Bishop calls slain Escalante councilor a ‘martyr,’ seeks end to killings
BORACAY ISLAND, AKLAN — San Carlos Bishop Gerardo Alminaza has called slain human rights activist and Escalante City councilor Bernardino ‘Toto’ Patigas Sr. “a martyr of the sugar workers’ struggles in the island of Negros.”
In a statement issued on Thursday, Alminaza offered condolences to the family of Patigas and called for justice.
“In sadness, we all are crying out: End the Killings! These barbaric and calculated assassinations must end! We should not tolerate this kind of crime. Tay Toto was a dedicated human rights worker who himself became a victim by these uncontrolled killings of Filipinos,” the prelate said.
Motorcycle-riding gunmen shot Patigas dead on April 22 as he was driving his motorcycle on his way home to Barangay Washington in Escalante City, 93 kilometers from Bacolod City.
Patigas, 72, and former secretary general of the North Negros Alliance of Human Rights Advocates was running for re-election as a city councilor.
He was a survivor of the infamous Escalante Massacre wherein 20 mostly farmers and farm workers were gunned down by soldiers and paramilitary men while they were holding a protest on September 20, 1985, against the Marcos dictatorship.
Alminaza paid tribute to Patigas as a “devoted church worker.”
He said the victim was a mission partner of the Carmelites in the city and was the president of the Parish Pastoral Council of St. Francis of Assisi Parish in Old Escalante.
“He tirelessly worked for the Basic Ecclesial Communities program of the parish. His faith moved him to serve his poor brothers and sisters and was admired by the locals because of his humility and simplicity,” Alminaza said.
“He was a veteran grassroots activist, an active campaigner against coal in Northern Negros, and it was ironic that he was mercilessly killed on Earth Day!” he said.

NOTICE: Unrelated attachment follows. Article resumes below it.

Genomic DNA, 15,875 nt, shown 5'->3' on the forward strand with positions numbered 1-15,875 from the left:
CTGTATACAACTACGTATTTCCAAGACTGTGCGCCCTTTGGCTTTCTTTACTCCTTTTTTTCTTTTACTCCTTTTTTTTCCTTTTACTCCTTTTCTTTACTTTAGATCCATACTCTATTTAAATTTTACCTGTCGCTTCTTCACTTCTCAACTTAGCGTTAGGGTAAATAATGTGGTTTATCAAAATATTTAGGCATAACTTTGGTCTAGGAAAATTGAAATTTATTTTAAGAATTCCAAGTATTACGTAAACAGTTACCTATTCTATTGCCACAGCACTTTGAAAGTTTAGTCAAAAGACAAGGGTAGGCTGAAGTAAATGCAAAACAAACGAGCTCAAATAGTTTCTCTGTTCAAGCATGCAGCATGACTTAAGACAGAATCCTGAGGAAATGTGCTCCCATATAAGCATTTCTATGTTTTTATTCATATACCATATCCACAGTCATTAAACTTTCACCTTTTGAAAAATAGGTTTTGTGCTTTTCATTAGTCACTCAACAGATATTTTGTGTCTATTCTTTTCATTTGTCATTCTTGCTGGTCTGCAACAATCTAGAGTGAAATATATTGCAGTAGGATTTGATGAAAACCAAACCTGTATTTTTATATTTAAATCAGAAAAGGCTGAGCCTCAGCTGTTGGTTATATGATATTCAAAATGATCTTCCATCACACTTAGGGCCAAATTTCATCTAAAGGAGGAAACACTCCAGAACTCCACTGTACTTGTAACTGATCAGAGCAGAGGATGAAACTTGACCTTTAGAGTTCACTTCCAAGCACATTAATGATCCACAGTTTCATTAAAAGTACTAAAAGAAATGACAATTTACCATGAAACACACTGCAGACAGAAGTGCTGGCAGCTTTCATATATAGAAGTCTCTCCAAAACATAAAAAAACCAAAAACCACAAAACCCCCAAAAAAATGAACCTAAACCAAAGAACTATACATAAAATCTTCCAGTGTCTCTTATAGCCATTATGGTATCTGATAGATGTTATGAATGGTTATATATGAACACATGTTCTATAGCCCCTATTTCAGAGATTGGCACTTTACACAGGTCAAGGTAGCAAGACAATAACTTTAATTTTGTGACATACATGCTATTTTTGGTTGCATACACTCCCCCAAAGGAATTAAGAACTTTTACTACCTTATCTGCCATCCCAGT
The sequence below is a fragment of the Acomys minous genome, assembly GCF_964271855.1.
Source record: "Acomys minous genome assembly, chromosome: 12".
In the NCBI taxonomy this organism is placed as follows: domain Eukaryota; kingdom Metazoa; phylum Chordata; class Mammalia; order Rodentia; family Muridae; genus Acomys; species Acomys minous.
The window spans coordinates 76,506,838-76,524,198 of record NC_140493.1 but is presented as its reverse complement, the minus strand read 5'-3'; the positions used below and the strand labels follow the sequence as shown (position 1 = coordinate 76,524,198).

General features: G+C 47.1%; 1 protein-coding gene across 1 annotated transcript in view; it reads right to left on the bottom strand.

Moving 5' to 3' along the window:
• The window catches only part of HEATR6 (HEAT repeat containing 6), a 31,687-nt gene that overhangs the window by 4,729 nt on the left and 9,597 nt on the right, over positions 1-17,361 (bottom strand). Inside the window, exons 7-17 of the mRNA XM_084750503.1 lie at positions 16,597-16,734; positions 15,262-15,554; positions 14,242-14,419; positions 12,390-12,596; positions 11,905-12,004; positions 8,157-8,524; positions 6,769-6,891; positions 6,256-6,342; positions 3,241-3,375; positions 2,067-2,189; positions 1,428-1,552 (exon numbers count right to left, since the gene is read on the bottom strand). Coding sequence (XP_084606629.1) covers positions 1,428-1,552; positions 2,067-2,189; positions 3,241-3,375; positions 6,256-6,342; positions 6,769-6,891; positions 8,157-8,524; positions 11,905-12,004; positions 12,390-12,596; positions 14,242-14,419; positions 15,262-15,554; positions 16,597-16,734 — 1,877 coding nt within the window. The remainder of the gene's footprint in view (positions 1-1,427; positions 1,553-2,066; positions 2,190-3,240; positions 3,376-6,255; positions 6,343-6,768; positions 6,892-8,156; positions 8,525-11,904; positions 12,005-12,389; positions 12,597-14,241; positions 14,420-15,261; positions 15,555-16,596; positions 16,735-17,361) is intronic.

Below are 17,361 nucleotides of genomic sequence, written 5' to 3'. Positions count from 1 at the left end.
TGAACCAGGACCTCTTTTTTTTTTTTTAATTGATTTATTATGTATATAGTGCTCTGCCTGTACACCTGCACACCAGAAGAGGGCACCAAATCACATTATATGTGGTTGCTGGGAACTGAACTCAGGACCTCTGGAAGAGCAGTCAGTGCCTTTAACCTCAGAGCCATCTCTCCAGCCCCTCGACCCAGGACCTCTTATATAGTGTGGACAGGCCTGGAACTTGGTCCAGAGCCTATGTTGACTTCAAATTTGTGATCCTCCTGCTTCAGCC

Patigas’ experience in surviving the massacre moved him to work for the cause of the workers.
“His dedication to social justice is highly commendable, as he selflessly gave his life serving the oppressed and exploited sugarcane workers of Negros Island. With his untiring commitment to the cause of the poor, he received numerous death threats and harassment,” Alimaza said.
He said Patigas earned the affection of Escalante residents due to his service and elected him city councilor.
“As a city councilor, he amplified the voices of the toiling sugarcane workers, fisherfolk and urban poor; and organized mass actions, such as the annual commemoration of the Escalante Massacre,” the prelate said.
“He showed us the way to care for the oppressed. The life of Tay Toto is telling us not to forget our sugarcane workers but to continue working with them,” Alminaza said.
The bishop called for a stop to the killings.
“May the growing death list disturb the consciences of the murderers. It is my ardent prayer that instead of perpetrating violence, they may open their eyes to the reality of truth–that life is precious, that it is a sin to kill,” he said.
Subscribe to INQUIRER PLUS to get access to The Philippine Daily Inquirer & other 70+ titles, share up to 5 gadgets, listen to the news, download as early as 4am & share articles on social media. Call 896 6000.